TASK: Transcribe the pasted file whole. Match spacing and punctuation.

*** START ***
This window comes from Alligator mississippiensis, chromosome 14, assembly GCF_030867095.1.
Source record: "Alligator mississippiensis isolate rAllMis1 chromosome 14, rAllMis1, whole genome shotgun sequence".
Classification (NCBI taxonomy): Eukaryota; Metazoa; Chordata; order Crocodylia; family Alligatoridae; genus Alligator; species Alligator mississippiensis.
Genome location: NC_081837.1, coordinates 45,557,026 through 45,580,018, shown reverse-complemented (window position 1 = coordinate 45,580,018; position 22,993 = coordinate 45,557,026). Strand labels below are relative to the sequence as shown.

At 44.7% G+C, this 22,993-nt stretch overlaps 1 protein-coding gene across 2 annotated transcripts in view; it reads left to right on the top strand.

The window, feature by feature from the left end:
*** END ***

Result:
This window comes from Alligator mississippiensis, chromosome 14, assembly GCF_030867095.1.
Source record: "Alligator mississippiensis isolate rAllMis1 chromosome 14, rAllMis1, whole genome shotgun sequence".
Classification (NCBI taxonomy): Eukaryota; Metazoa; Chordata; order Crocodylia; family Alligatoridae; genus Alligator; species Alligator mississippiensis.
Genome location: NC_081837.1, coordinates 45,557,026 through 45,580,018, shown reverse-complemented (window position 1 = coordinate 45,580,018; position 22,993 = coordinate 45,557,026). Strand labels below are relative to the sequence as shown.

At 44.7% G+C, this 22,993-nt stretch overlaps 1 protein-coding gene across 2 annotated transcripts in view; it reads left to right on the top strand.

The window, feature by feature from the left end: